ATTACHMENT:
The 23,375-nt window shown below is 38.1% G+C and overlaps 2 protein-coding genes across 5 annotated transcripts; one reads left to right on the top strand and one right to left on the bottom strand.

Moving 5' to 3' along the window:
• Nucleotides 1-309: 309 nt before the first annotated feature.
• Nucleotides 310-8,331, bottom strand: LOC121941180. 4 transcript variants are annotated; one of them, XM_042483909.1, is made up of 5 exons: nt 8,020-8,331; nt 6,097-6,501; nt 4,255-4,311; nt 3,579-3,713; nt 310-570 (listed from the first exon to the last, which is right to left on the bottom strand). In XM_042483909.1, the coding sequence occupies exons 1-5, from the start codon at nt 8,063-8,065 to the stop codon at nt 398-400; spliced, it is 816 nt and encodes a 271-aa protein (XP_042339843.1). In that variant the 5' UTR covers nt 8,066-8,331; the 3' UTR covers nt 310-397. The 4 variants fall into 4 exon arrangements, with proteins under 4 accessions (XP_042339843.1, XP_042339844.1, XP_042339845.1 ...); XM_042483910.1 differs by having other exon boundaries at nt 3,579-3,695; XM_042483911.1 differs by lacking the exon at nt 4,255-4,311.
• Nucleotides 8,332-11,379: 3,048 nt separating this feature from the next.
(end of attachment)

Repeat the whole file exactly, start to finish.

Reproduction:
The 23,375-nt window shown below is 38.1% G+C and overlaps 2 protein-coding genes across 5 annotated transcripts; one reads left to right on the top strand and one right to left on the bottom strand.

Moving 5' to 3' along the window:
• Nucleotides 1-309: 309 nt before the first annotated feature.
• Nucleotides 310-8,331, bottom strand: LOC121941180. 4 transcript variants are annotated; one of them, XM_042483909.1, is made up of 5 exons: nt 8,020-8,331; nt 6,097-6,501; nt 4,255-4,311; nt 3,579-3,713; nt 310-570 (listed from the first exon to the last, which is right to left on the bottom strand). In XM_042483909.1, the coding sequence occupies exons 1-5, from the start codon at nt 8,063-8,065 to the stop codon at nt 398-400; spliced, it is 816 nt and encodes a 271-aa protein (XP_042339843.1). In that variant the 5' UTR covers nt 8,066-8,331; the 3' UTR covers nt 310-397. The 4 variants fall into 4 exon arrangements, with proteins under 4 accessions (XP_042339843.1, XP_042339844.1, XP_042339845.1 ...); XM_042483910.1 differs by having other exon boundaries at nt 3,579-3,695; XM_042483911.1 differs by lacking the exon at nt 4,255-4,311.
• Nucleotides 8,332-11,379: 3,048 nt separating this feature from the next.